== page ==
Atelier Gestures (Long Lost Futures) grew out of my studio practice. I made a couple of constructivist hats, to be worn as part of my ‘studio uniform’. Wearing the hat I became aware that I was performing art rather than making it. I became part of the work or rather I performed it. The ritual, the movement, the gesture came into focus. The play, or rather the playing. As the opposite to work. Atelier Gestures (Long Lost Futures) is a film about the journey – as opposed to the goal. It explores our way of being in the world, the traces we leave behind.

Atelier Gestures explores 'the peculiar relations that art establishes between the living body, the forces of the universe and the creation of the future' (1) and is an ode to getting getting lost, killing time but it is also grappling for something for something beyond the current concerns with objecthood that in this political climate seem outdated, trivial or even irrelevant. A retreat into the studio could be seen as passive and/or indulgent, however play is protest precisely because it is not productive; it is 'wasting' time. It is an excessive act. Play creates a utopian alternative to the capitalist narrative.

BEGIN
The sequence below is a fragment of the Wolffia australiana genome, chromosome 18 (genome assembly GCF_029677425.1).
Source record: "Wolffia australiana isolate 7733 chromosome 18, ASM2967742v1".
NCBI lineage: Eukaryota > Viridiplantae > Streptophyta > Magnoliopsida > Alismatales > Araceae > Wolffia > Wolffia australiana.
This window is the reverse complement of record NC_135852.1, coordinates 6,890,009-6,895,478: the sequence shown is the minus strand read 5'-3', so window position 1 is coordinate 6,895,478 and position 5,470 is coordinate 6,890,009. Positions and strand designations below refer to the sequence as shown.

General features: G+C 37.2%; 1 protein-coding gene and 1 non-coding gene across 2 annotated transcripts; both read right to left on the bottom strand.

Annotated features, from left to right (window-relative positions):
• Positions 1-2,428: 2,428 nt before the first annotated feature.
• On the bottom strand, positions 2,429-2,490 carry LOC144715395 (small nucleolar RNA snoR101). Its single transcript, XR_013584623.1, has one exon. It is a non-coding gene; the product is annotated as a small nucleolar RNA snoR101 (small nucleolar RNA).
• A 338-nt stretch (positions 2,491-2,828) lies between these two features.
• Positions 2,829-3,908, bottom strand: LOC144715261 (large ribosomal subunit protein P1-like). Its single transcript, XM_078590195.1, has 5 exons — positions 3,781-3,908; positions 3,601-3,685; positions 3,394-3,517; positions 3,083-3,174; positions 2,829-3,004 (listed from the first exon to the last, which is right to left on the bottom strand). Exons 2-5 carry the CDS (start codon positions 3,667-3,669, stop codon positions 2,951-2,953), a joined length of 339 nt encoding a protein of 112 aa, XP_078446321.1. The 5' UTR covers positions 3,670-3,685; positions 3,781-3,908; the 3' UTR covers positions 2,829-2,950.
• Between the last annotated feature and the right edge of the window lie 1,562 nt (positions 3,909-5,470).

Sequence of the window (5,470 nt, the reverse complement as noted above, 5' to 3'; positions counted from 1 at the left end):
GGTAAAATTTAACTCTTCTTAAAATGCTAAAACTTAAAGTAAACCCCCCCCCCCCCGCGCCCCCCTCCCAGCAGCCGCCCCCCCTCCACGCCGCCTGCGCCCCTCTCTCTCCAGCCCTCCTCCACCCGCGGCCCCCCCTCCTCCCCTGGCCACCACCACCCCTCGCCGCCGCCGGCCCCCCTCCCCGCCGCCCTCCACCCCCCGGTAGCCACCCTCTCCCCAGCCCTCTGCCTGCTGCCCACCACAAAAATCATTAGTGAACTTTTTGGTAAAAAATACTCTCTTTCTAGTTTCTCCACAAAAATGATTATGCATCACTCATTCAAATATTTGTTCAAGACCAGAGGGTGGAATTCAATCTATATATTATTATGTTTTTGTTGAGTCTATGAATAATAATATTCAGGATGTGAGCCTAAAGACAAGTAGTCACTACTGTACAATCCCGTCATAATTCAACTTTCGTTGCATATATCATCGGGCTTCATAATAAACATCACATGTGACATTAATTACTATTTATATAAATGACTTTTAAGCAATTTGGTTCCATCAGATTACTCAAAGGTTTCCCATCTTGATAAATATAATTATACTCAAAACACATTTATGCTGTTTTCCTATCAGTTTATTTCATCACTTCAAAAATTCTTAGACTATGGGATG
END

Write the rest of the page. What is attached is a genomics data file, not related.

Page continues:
Lea Torp Nielsen, Summer 2017

(1) Elisabeth Grosz, 'Chaos, Territory, Art', Columbia University Press, 2008.